Without going into too much detail here for obvious reasons (there are hundreds of cases on this particular topic), there is a positive duty of care that has been established for healthcare professionals to treat patients. This applies to the doctor-patient relationship and in some cases for emergency room doctors and personnel.

The Bush conscience clause legislation could be interpreted to include these instances.

There are many reasons why this could be a bad thing, but probably the most important reason is that the law was written in such a way that it is unclear what exactly is being protected. Judges and lawmakers detest legislation like this because it does little more than to make the area of law a bit cloudier. If Obama had not rescinded the law, it would have more than likely ended up being overturned in a court. If the law was reviewed, there is a chance the Supreme Court could decide that all conscience clauses violate the duty of care and then the law would end up having the exact opposite affect that it was meant to have.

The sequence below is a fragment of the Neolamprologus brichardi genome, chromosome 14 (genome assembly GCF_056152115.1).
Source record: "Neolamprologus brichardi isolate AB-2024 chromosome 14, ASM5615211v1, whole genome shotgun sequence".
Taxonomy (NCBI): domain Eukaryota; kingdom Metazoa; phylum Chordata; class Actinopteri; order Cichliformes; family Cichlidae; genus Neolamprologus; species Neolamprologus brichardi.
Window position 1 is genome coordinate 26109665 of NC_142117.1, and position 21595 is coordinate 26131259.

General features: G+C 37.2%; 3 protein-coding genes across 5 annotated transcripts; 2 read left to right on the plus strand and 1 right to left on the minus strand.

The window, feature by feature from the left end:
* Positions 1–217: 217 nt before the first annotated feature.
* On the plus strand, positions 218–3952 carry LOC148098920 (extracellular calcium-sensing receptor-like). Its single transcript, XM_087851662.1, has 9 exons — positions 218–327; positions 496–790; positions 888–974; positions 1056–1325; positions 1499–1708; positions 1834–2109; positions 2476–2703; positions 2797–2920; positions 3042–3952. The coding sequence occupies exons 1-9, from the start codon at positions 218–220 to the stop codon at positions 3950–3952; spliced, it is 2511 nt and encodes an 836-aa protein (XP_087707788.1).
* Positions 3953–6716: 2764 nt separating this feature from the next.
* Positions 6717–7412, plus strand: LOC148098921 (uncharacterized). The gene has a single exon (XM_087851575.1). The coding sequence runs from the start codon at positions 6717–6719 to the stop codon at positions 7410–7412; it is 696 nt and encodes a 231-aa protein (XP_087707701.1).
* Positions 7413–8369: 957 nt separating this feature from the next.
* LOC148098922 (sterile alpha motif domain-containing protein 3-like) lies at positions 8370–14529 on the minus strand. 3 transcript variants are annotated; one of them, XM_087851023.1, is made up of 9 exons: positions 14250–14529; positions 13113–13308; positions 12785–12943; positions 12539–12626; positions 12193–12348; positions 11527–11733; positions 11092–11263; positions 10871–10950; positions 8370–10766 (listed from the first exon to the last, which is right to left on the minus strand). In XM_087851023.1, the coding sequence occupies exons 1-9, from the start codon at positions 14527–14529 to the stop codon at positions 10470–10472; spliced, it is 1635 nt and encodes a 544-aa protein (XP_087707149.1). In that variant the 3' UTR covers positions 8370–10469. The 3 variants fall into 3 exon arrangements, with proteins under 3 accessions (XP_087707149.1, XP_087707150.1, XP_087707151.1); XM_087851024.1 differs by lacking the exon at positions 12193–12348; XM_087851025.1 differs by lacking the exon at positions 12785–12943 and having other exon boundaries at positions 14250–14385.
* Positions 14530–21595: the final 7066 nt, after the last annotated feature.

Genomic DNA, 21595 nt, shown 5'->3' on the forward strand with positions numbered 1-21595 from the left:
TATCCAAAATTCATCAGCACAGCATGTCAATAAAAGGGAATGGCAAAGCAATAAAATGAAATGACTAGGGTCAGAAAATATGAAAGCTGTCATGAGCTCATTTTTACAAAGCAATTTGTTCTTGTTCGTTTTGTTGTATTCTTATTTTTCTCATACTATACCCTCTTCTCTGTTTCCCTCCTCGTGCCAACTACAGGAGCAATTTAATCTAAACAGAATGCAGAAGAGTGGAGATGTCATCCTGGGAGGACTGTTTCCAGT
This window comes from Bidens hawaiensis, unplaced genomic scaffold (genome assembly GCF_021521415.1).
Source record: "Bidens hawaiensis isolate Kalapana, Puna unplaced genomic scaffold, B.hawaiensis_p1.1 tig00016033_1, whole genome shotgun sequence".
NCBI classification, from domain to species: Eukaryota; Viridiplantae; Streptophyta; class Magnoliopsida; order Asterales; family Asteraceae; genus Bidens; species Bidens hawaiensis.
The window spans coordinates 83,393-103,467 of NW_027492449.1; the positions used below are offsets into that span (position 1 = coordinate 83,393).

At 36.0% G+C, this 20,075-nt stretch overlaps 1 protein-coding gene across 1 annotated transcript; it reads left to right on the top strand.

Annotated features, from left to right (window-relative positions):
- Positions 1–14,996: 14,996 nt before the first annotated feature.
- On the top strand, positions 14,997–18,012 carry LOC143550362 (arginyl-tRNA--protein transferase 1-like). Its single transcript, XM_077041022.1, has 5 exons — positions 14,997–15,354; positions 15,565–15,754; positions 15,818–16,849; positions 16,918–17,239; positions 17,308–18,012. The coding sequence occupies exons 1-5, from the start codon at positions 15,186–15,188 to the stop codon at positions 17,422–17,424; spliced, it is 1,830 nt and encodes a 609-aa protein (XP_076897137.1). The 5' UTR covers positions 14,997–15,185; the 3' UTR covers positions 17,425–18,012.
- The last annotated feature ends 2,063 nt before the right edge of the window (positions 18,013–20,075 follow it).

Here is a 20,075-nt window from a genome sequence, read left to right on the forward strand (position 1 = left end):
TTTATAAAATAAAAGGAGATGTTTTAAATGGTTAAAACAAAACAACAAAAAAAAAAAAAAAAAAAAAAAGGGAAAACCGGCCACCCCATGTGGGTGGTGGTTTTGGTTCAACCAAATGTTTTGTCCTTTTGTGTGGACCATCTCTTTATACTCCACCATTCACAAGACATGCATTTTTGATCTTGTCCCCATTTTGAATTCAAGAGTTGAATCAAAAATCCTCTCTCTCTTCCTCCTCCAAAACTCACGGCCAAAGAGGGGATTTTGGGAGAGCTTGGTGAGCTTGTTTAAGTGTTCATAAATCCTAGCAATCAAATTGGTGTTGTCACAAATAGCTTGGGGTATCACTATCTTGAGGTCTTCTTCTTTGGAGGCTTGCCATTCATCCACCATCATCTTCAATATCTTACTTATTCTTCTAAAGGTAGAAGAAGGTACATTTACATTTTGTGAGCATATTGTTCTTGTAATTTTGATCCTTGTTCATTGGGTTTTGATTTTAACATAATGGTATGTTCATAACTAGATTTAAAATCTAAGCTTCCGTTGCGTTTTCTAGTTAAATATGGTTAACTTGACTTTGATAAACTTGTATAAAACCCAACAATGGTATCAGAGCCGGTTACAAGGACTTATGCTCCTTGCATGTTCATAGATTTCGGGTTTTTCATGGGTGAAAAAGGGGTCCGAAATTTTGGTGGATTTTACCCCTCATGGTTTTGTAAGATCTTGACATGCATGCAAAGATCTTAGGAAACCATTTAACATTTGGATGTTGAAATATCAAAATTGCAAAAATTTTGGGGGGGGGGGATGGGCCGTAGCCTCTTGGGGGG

So basically I am not sure why you care that this law was overturned. Conscience clauses are still in effect country-wide and there was a good chance that the law interfered with well established judicial precedent that could have nixed all conscience clause protections.